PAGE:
News

 

Thanks to:   Simon Max Bannister and his family : Adam, Paul and Alison Bannister Kate Grogh, Tasha Weddapohl ...

 

Calendar of our journey in South Africa

 

Journey across South Africa: The Sprit of Rocks and Water

 

Sand Print in Africa

 

Freed Fish

 

Freed Fish

 

New Borders

 

Seduced Couple

 

Works in Rock Creek River- Washington DC

 

Red People - Kansas City Missouri

 

Carved Stones in New York

 

Carved Stones in Santa Fe (New Mexico)

 

Holiness of Image Hidden Treasure in  Santa Fe (New Mexico)

 

Environmental Works by  Ahmad Nadalian in UK

 

Prehistoric Fish Found in Central Park

Thursday, May 24, 2007

Abigail Doan

A week or so ago my Iranian artist friend, Dr. Ahmad Nadalian, visited New York City and several other US cities on an official invite for a sponsored exhibition that he was having in Washington, D.C. I met him on a bright, sunny morning in the northern woods of Central Park where he was carving several of his 'prehistoric' river art fishes. Dr. Nadalian has a long tradition of submerging his carved rocks in rivers and bodies of water where they might forever add to the spirit and environmental protection of the place. The artist also views the fish symbol as being emblematic of the human soul.



Amazingly, before tossing one of his carved rocks into a pool below a rushing waterfall, a local turtle made an appearance adjacent to the rock that was soon to be submerged. A sign perhaps that the native species of an urban park approve of this new addition to their habitat?

See More at :

http://abigaildoan.blogspot.com

 

Persian Gulf Environmental Art Festival Second section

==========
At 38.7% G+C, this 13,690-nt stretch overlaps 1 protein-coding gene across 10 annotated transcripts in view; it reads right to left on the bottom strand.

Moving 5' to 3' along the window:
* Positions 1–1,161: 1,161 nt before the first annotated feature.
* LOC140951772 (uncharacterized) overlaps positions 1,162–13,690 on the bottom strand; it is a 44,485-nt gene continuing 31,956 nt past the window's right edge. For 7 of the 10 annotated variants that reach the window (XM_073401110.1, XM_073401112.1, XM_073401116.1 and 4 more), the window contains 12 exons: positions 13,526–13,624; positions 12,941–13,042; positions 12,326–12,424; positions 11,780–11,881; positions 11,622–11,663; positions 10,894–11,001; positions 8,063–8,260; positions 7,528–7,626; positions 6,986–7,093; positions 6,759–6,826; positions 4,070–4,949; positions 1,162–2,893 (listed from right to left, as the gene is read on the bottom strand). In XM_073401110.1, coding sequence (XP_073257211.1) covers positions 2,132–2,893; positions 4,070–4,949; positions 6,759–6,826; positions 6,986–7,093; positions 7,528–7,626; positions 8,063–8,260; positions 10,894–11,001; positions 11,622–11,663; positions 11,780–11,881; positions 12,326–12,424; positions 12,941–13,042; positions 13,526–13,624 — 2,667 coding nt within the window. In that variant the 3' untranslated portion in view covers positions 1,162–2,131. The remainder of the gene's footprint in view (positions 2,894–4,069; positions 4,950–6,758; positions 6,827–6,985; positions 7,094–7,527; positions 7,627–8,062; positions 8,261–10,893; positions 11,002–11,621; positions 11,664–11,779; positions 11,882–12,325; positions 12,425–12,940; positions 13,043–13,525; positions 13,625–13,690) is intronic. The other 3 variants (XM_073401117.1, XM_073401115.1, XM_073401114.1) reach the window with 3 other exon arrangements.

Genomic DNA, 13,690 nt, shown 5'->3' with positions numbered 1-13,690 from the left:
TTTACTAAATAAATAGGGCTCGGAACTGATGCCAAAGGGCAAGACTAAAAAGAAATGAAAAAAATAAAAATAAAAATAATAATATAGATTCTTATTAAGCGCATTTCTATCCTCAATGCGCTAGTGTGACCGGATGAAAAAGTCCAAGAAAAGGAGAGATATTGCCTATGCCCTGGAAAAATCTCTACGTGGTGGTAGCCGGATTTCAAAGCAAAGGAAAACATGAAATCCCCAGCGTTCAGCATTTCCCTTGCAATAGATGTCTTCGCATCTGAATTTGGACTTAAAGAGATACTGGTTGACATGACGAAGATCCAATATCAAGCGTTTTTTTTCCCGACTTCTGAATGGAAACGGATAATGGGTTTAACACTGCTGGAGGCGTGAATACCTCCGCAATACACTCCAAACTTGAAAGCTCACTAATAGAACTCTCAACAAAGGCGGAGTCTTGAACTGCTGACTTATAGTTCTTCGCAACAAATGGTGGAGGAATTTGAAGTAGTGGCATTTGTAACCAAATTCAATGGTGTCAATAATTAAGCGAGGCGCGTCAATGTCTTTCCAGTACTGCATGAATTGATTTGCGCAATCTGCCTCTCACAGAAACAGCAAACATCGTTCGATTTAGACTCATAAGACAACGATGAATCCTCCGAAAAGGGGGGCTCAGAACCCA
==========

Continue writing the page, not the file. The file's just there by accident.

Environmental Art Festival on the Persian Gulf

 

Reaction to ignoring historic site

 

New Print on Sand in the Coast of Persian Gulf


 

New Carved Rocks in Hormoz Island (Persian Gulf)  March 2007

 

 

Works in USA

 

New works by Nadalian in “Verdearte” 2006:  Italy

 

Works in Iran

 

Works in UK

 

Works  in France

 

Works In Germany

 

Works  in Turkey

 

Print on Sand in the Coast of Persian Gulf Works By Ahmad Nadalian

 

Click Here to Download larger size Images

 

Utne Magazine May-June 2006  USA

Ahmad Nadalian
[Iran]

A human who loves stones and water, Ahmad Nadalian moves like a fish transgressing international borders.   More

 

Nadalian: River Art

An interview by John K. GRANDE

Nadalian is an Iranian sculptor whose life's work involves engendering respect for living creatures and the natural environment. To achieve this, besides living with nature himself, he established sculpture grounds in a peaceful environment in natural surroundings. Water is a living element that contributes to his sculptures, and many of the symbols he engraves and sculpts are derived from ancient mythology and the rituals of pre-Islamic civilizations. more